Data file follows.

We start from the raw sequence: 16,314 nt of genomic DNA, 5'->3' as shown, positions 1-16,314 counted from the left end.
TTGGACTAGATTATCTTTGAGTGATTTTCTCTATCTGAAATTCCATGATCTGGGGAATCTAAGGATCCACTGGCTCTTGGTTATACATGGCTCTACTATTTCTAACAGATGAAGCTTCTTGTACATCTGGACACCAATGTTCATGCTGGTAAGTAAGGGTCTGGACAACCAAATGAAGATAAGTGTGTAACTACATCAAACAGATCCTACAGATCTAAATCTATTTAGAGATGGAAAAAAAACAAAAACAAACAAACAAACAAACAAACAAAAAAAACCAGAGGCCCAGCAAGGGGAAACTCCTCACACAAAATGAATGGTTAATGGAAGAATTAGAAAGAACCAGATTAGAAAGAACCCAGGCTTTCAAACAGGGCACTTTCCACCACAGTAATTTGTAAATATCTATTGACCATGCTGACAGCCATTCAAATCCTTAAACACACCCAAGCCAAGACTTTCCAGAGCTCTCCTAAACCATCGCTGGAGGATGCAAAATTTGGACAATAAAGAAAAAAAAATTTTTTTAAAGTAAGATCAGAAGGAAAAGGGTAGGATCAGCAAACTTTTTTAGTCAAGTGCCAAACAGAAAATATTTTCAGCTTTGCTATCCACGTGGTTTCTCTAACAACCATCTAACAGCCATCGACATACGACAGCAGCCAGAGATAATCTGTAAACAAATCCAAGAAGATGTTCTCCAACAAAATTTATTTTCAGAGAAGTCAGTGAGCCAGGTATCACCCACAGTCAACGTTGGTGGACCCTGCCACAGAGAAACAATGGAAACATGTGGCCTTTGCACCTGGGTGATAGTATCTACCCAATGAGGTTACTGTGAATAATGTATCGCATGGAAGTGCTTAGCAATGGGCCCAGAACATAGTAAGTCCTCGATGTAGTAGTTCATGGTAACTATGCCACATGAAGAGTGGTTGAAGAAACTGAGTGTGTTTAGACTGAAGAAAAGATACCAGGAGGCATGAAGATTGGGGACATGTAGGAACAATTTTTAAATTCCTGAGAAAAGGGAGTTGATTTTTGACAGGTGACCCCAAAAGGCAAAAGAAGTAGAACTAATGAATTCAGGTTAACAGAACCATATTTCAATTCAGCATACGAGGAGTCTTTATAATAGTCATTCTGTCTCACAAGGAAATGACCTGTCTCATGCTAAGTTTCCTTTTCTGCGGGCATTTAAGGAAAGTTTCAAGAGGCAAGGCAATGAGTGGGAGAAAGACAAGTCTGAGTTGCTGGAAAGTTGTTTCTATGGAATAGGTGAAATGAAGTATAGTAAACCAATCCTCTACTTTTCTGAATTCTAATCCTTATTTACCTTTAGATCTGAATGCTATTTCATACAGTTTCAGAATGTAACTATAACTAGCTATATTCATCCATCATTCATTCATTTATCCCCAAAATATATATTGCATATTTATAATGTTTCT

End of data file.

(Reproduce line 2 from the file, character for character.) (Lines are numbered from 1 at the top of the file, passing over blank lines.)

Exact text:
TTGGACTAGATTATCTTTGAGTGATTTTCTCTATCTGAAATTCCATGATCTGGGGAATCTAAGGATCCACTGGCTCTTGGTTATACATGGCTCTACTATTTCTAACAGATGAAGCTTCTTGTACATCTGGACACCAATGTTCATGCTGGTAAGTAAGGGTCTGGACAACCAAATGAAGATAAGTGTGTAACTACATCAAACAGATCCTACAGATCTAAATCTATTTAGAGATGGAAAAAAAACAAAAACAAACAAACAAACAAACAAACAAAAAAAACCAGAGGCCCAGCAAGGGGAAACTCCTCACACAAAATGAATGGTTAATGGAAGAATTAGAAAGAACCAGATTAGAAAGAACCCAGGCTTTCAAACAGGGCACTTTCCACCACAGTAATTTGTAAATATCTATTGACCATGCTGACAGCCATTCAAATCCTTAAACACACCCAAGCCAAGACTTTCCAGAGCTCTCCTAAACCATCGCTGGAGGATGCAAAATTTGGACAATAAAGAAAAAAAAATTTTTTTAAAGTAAGATCAGAAGGAAAAGGGTAGGATCAGCAAACTTTTTTAGTCAAGTGCCAAACAGAAAATATTTTCAGCTTTGCTATCCACGTGGTTTCTCTAACAACCATCTAACAGCCATCGACATACGACAGCAGCCAGAGATAATCTGTAAACAAATCCAAGAAGATGTTCTCCAACAAAATTTATTTTCAGAGAAGTCAGTGAGCCAGGTATCACCCACAGTCAACGTTGGTGGACCCTGCCACAGAGAAACAATGGAAACATGTGGCCTTTGCACCTGGGTGATAGTATCTACCCAATGAGGTTACTGTGAATAATGTATCGCATGGAAGTGCTTAGCAATGGGCCCAGAACATAGTAAGTCCTCGATGTAGTAGTTCATGGTAACTATGCCACATGAAGAGTGGTTGAAGAAACTGAGTGTGTTTAGACTGAAGAAAAGATACCAGGAGGCATGAAGATTGGGGACATGTAGGAACAATTTTTAAATTCCTGAGAAAAGGGAGTTGATTTTTGACAGGTGACCCCAAAAGGCAAAAGAAGTAGAACTAATGAATTCAGGTTAACAGAACCATATTTCAATTCAGCATACGAGGAGTCTTTATAATAGTCATTCTGTCTCACAAGGAAATGACCTGTCTCATGCTAAGTTTCCTTTTCTGCGGGCATTTAAGGAAAGTTTCAAGAGGCAAGGCAATGAGTGGGAGAAAGACAAGTCTGAGTTGCTGGAAAGTTGTTTCTATGGAATAGGTGAAATGAAGTATAGTAAACCAATCCTCTACTTTTCTGAATTCTAATCCTTATTTACCTTTAGATCTGAATGCTATTTCATACAGTTTCAGAATGTAACTATAACTAGCTATATTCATCCATCATTCATTCATTTATCCCCAAAATATATATTGCATATTTATAATGTTTCT